The outlook for gold in the immediate doesn’t look shiny. Yields on the 10-year Treasury note are rising as taper talk once again has financial markets in its grip. Add to this a stable-to-strengthening US dollar and declining equity-risk premium, and the gold price is facing a battle.
Overnight the gold spot price settled at $US1,242.95 per ounce, down from a high of $US1,419 as recently as August. Even as 684 tonnes of gold were liquidated from physically-backed gold exchange traded funds from January through to August, the gold price managed to rise. Liquidation has since continued at a steady pace, further compounding the woes of the precious metal.
The rally in gold during August was largely driven by concerns over the Federal Reserve tapering in September and the increased volatility this generated in emerging markets. There was also geopolitical risk in the Middle East.
Rationale for the mass exit from gold ETFs is due to investors, primarily from western markets, selling off holdings in preparation for tapering. The graph below shows demand for gold declined in the September quarter compared with the previous comparable period. The notable aspect is the red bar indicating the quantity leaving ETFs.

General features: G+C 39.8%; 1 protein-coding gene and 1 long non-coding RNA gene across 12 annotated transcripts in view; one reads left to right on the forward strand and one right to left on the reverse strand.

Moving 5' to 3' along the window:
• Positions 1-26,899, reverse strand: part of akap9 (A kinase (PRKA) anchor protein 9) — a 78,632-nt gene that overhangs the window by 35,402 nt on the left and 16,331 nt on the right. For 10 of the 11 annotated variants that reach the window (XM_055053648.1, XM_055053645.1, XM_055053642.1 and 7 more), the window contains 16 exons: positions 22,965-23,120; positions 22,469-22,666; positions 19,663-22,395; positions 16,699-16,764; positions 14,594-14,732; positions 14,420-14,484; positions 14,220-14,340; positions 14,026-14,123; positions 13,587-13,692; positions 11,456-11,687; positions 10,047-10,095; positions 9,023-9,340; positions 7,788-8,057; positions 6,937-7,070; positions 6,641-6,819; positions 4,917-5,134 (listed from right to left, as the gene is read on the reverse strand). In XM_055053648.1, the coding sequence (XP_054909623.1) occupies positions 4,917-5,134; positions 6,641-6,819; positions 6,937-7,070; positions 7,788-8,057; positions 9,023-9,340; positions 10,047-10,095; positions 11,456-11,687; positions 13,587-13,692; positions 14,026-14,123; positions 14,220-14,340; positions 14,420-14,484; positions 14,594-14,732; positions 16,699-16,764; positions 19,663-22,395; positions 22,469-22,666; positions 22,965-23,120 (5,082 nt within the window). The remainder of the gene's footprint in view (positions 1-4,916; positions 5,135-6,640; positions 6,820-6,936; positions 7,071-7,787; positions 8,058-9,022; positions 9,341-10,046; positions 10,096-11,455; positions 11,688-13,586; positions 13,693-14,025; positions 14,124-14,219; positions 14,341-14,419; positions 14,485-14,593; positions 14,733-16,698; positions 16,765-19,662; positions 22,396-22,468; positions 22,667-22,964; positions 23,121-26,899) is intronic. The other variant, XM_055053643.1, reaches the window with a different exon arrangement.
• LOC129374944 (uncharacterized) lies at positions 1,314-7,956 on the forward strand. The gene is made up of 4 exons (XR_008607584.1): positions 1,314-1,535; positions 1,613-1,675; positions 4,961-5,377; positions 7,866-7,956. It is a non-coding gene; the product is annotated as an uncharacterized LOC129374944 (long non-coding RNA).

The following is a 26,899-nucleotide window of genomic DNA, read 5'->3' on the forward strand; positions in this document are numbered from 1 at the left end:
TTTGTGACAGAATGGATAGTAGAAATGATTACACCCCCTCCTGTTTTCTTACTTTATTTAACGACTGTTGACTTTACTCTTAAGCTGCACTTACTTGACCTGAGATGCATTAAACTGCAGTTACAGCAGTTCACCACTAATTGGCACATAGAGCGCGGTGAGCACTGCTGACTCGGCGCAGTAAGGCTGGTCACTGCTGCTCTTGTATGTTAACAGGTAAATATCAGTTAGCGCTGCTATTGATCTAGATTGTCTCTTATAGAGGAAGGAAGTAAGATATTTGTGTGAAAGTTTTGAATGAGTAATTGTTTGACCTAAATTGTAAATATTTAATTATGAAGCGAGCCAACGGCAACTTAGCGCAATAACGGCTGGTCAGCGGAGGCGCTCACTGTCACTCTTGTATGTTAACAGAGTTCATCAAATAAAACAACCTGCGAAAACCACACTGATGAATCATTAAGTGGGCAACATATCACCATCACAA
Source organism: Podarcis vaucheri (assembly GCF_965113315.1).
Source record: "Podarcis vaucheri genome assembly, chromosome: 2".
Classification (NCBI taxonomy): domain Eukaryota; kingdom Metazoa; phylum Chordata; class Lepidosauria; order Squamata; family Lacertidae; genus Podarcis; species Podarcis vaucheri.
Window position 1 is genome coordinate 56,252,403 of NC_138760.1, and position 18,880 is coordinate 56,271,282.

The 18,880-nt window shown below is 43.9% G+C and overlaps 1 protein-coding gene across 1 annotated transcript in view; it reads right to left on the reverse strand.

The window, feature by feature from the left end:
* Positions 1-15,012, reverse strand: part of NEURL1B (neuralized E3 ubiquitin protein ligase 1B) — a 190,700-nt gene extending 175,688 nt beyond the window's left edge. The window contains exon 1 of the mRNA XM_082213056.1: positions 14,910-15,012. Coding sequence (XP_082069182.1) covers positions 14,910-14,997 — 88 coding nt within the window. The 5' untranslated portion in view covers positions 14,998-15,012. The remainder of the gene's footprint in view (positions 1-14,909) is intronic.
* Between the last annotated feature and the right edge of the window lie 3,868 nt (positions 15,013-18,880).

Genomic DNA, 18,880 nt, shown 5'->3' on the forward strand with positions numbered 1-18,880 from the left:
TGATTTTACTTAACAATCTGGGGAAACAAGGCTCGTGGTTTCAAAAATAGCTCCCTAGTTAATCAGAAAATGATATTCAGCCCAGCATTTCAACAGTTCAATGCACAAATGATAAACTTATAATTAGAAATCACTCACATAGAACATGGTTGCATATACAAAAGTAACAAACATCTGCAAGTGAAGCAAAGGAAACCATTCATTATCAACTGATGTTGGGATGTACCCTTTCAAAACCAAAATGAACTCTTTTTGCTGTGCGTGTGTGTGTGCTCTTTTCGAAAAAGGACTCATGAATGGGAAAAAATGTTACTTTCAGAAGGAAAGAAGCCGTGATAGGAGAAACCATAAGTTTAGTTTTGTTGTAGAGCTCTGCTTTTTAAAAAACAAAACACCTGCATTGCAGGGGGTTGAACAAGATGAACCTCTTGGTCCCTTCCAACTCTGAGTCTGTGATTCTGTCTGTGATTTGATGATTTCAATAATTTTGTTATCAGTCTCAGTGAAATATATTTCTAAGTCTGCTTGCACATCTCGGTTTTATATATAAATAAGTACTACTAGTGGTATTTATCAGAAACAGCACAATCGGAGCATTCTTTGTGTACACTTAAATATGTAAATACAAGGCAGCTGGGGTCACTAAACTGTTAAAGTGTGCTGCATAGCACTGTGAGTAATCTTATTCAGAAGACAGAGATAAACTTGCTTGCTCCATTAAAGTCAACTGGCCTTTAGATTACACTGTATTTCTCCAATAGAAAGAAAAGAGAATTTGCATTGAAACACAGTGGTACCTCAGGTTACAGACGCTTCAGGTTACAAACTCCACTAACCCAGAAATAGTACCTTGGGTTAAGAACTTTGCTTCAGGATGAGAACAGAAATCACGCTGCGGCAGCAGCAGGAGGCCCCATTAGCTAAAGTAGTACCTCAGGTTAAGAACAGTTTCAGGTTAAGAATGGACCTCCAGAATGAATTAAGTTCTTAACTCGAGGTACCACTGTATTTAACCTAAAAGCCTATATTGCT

India, along with China, has long been a net buyer of gold, primarily for jewellery. However, since the Indian government has implemented measures to curb gold imports, it has significantly altered the Indian gold market and consequently demand for the precious metal.
Despite government restrictions, demand for gold within India still remains resilient, reflected by local price premiums to international gold prices. At the moment this demand is being served by gold coming into India through unofficial channels, according to the World Gold Council.
There is certainly merit in holding gold as an investment if inflation is a concern. At the moment inflationary pressures in the western world are non-existent and probably will be for some time. However, it could very well be a different story in a post-taper world.